Injecting risk behaviour and related harm among men who use performance- and image-enhancing drugs

Briony Larance, Louisa Degenhardt, Jan Copeland, Paul Dillon
Drug and Alcohol Review 2008, 27 (6): 679-86

INTRODUCTION AND AIMS: Performance- and image-enhancing drugs have the potential to be a significant public health issue. Detailed data on PIEDs injection are difficult to obtain because of the illicit and unsupervised way in which many PIEDs are used, and the hidden nature of the group. Our study examines the patterns of use, risk behaviours and related harm associated with PIEDs injection. We also report the ways in which PIEDs users currently seek injecting equipment and harm-reduction advice.

DESIGN AND METHOD: Data were obtained via a structured questionnaire administered in face-to-face interviews with 60 men who used PIEDs (primarily anabolic androgenic steroids) for non-medical purposes.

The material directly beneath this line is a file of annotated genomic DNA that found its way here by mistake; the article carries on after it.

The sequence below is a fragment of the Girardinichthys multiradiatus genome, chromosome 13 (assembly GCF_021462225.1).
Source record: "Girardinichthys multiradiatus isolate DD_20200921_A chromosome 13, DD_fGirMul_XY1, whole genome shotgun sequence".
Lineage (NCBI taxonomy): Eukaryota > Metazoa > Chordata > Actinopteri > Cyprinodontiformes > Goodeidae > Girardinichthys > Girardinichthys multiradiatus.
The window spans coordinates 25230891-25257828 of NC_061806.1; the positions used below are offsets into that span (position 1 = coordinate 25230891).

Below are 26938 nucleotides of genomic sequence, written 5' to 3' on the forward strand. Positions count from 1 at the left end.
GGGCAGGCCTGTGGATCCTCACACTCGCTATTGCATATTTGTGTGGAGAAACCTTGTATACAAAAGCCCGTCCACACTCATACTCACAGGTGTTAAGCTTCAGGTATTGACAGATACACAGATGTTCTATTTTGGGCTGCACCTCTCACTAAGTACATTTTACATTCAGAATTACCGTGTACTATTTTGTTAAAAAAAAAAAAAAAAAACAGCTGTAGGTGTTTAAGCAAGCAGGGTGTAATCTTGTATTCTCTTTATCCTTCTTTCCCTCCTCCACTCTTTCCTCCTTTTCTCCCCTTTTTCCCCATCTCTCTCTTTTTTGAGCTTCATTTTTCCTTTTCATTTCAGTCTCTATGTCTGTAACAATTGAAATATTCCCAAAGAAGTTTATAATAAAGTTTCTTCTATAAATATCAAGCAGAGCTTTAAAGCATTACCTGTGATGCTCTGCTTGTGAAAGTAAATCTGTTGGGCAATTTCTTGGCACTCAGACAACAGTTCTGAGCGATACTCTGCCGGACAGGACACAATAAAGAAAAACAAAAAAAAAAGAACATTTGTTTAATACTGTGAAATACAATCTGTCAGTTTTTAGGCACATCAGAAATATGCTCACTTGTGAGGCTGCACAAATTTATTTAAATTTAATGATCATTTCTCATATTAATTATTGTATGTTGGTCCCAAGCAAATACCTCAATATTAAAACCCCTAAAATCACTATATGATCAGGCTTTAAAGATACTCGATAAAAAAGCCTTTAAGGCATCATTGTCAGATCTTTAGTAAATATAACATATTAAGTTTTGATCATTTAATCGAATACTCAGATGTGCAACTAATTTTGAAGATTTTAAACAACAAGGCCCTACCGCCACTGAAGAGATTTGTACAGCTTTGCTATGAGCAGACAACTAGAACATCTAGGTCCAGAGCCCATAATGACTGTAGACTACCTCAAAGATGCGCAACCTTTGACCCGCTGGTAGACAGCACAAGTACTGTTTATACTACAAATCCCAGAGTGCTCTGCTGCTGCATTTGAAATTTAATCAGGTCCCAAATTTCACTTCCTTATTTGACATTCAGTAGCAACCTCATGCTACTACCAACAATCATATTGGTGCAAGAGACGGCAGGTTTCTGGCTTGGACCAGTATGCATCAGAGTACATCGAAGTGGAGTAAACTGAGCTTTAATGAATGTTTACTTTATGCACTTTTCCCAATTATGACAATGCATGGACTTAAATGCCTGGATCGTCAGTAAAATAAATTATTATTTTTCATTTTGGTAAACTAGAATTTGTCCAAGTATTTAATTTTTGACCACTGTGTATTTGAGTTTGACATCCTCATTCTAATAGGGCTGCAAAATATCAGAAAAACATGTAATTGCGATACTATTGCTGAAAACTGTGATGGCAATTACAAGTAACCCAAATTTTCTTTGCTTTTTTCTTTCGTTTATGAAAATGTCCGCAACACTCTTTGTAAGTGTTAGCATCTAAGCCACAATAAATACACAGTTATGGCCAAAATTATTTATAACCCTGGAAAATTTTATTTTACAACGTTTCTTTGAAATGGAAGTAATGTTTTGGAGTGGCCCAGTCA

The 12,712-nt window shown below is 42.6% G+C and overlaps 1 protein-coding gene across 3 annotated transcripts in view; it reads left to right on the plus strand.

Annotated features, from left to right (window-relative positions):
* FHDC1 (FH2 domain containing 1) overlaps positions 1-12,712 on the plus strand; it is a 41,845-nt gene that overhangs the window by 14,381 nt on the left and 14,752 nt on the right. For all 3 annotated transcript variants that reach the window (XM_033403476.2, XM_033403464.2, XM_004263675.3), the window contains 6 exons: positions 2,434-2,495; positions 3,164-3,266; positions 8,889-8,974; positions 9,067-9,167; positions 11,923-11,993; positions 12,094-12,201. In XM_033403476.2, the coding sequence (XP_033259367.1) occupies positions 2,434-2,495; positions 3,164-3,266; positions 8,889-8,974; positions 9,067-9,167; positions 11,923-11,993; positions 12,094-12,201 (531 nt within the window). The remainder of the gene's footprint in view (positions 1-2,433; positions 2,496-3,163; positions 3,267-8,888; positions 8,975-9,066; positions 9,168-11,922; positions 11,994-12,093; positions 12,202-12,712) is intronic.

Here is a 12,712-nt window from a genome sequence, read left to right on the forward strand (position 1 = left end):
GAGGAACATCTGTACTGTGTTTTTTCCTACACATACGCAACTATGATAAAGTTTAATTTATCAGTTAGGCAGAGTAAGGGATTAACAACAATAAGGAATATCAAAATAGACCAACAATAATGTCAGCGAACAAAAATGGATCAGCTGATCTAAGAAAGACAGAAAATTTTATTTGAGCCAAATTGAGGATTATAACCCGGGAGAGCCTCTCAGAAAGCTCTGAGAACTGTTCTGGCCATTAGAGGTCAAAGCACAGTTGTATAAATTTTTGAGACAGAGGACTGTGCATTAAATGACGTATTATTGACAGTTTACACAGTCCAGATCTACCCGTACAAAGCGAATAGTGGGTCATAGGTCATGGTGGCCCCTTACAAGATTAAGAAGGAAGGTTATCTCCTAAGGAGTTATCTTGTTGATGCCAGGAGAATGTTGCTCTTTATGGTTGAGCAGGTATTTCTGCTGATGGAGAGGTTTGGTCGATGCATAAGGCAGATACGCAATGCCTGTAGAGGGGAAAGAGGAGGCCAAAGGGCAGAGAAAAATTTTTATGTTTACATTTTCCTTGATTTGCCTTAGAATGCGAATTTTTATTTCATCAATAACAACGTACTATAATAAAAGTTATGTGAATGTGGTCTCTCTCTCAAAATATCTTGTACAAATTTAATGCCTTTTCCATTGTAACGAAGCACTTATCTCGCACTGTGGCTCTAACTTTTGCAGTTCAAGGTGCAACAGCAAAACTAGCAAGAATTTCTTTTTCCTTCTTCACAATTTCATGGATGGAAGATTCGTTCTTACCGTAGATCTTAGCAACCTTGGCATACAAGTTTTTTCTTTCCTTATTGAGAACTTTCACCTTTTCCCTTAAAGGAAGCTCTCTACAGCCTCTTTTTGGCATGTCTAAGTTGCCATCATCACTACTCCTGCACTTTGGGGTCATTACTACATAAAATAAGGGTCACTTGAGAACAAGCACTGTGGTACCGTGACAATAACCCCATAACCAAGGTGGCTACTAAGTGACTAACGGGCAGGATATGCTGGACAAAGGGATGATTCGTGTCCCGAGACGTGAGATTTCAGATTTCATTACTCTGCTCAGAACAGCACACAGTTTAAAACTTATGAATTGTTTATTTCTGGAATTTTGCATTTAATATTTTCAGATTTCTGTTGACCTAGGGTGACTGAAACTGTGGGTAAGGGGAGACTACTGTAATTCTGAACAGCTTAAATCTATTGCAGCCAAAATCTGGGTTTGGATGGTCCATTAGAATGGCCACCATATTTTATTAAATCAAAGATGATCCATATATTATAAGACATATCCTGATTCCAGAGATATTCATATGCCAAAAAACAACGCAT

RESULTS: Although the rates of needle sharing were low (5%), the men more frequently reported re-use of needles/equipment, injecting from a shared container (bladders, vials, etc.), injecting other illicit drugs, injecting insulin and targeting small muscle groups. Self-reports of being hepatitis C antibody positive were associated with lifetime use of heroin and injection of other illicit drugs. All HIV positive participants were gay/bisexual men. Participants reported a range of other injection-related injuries and diseases such as fevers, scarring and abscesses. 'Risky' injectors (38% of participants) were more likely to initiate PIEDs use at a younger age, use PIEDs in a larger number of cycles per year and report involvement in a violent/aggressive incident than 'low risk' injectors and report involvement in a violent/aggressive incident than 'low risk' injectors. Participants mainly reported seeking information about PIEDs from internet sites (62%) and friends (55%).

CONCLUSIONS: An over-reliance on personal networks and internet forums limits this groups' access to objective harm reduction advice and primary care services. Targeted, PIEDs-specific interventions are needed.


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